Bjorksten B, Sepp E, Julge K, Voor T, Mikelsaar M.. Allergy development and the intestinal microflora during the first year of life. J Allergy Clin Immunol 108: 516-520

University of Tartu, Dorpat, Tartu, Estonia
Journal of Allergy and Clinical Immunology (Impact Factor: 11.48). 10/2001; 108(4):516-20. DOI: 10.1067/mai.2001.118130
Source: PubMed


The intestinal microflora is a likely source for the induction of immune deviation in infancy.
The purpose of this study was to prospectively relate the intestinal microflora to allergy development in 2 countries differing with respect to the prevalence of atopic diseases.
Newborn infants were followed prospectively through the first 2 years of life in Estonia (n = 24) and Sweden (n = 20). By that age, 9 Estonian and 9 Swedish infants had developed atopic dermatitis and/or positive skin prick test results. Stool samples were obtained at 5 to 6 days and at 1, 3, 6, and 12 months, and 13 groups of aerobic and anaerobic microorganisms were cultivated through use of standard methods.
In comparison with healthy infants, babies who developed allergy were less often colonized with enterococci during the first month of life (72% vs 96%; P <.05) and with bifidobacteria during the first year of life (17% to 39% vs 42% to 69%; P <.05). Furthermore, allergic infants had higher counts of clostridia at 3 months (median value, 10.3 vs 7.2 log(10); P <.05). The prevalence of colonization with Staphylococcus aureus was also higher at 6 months (61% vs 23%; P <.05), whereas the counts of Bacteroides were lower at 12 months (9.9 vs 10.6 log(10); P <.05).
Differences in the composition of the gut flora between infants who will and infants who will not develop allergy are demonstrable before the development of any clinical manifestations of atopy. Because the observations were made in 2 countries with different standards of living, we believe that our findings could indicate a role for the intestinal microflora in the development of and protection from allergy.

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Available from: Tiia Voor, Aug 18, 2014
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    • "However, most tolerant infants showed a significant increase in fecal butyrate levels, and those taxa that were significantly enriched in these samples, Blautia and Roseburia, exhibited specific strain-level demarcations between tolerant and allergic infants. Whether or not differences in the composition of the microbiota (particularly abundance of Bifidobacteriaceae ) precede the development of atopy, as suggested by other reports (Bjorksten et al., 2001; Kalliomaki et al., 2001a; Penders et al., 2013) is not addressed in the current study, as the first fecal sample was collected after the onset of CMA signs and symptoms. However, as we have recently reviewed, increasing evidence supports a role for the microbiota in sensitization to food allergens, where the use of antibiotics, anti-bacterial agents and disruptions in fecal-associated community structure correlate with an elevated risk of disease (Berni Canani et al., 2015). "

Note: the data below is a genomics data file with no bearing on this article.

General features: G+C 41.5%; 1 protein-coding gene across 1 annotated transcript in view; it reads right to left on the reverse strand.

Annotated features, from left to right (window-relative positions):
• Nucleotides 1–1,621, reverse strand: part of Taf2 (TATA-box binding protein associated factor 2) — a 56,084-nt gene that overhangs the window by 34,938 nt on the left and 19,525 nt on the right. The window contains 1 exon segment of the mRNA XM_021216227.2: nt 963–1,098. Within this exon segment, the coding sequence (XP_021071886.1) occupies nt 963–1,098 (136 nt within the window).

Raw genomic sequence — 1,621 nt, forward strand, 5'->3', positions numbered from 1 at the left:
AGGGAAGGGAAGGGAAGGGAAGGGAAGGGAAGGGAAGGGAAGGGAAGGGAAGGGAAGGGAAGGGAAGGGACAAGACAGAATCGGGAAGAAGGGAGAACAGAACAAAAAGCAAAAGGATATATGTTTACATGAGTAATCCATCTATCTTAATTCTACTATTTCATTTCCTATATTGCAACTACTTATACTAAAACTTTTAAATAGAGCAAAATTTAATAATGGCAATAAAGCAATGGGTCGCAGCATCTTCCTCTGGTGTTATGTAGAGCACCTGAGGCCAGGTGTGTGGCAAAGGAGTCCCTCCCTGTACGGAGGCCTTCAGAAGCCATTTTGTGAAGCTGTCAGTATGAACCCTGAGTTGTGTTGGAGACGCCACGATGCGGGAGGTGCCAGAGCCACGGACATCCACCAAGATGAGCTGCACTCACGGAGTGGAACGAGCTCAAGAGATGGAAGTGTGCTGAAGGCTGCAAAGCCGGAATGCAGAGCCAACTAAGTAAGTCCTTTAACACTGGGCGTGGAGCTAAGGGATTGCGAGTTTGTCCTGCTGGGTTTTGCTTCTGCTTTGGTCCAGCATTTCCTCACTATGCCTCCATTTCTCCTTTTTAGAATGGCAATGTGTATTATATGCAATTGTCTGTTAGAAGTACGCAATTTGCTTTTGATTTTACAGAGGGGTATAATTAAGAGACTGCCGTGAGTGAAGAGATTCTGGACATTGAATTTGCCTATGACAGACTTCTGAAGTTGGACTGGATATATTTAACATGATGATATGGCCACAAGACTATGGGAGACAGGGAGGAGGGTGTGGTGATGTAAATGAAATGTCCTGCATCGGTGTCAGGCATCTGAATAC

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    ABSTRACT: Dietary intervention with extensively hydrolyzed casein formula supplemented with Lactobacillus rhamnosus GG (EHCF+LGG) accelerates tolerance acquisition in infants with cow's milk allergy (CMA). We examined whether this effect is attributable, at least in part, to an influence on the gut microbiota. Fecal samples from healthy controls (n=20) and from CMA infants (n=19) before and after treatment with EHCF with (n=12) and without (n=7) supplementation with LGG were compared by 16S rRNA-based operational taxonomic unit clustering and oligotyping. Differential feature selection and generalized linear model fitting revealed that the CMA infants have a diverse gut microbial community structure dominated by Lachnospiraceae (20.5±9.7%) and Ruminococcaceae (16.2±9.1%). Blautia, Roseburia and Coprococcus were significantly enriched following treatment with EHCF and LGG, but only one genus, Oscillospira, was significantly different between infants that became tolerant and those that remained allergic. However, most tolerant infants showed a significant increase in fecal butyrate levels, and those taxa that were significantly enriched in these samples, Blautia and Roseburia, exhibited specific strain-level demarcations between tolerant and allergic infants. Our data suggest that EHCF+LGG promotes tolerance in infants with CMA, in part, by influencing the strain-level bacterial community structure of the infant gut.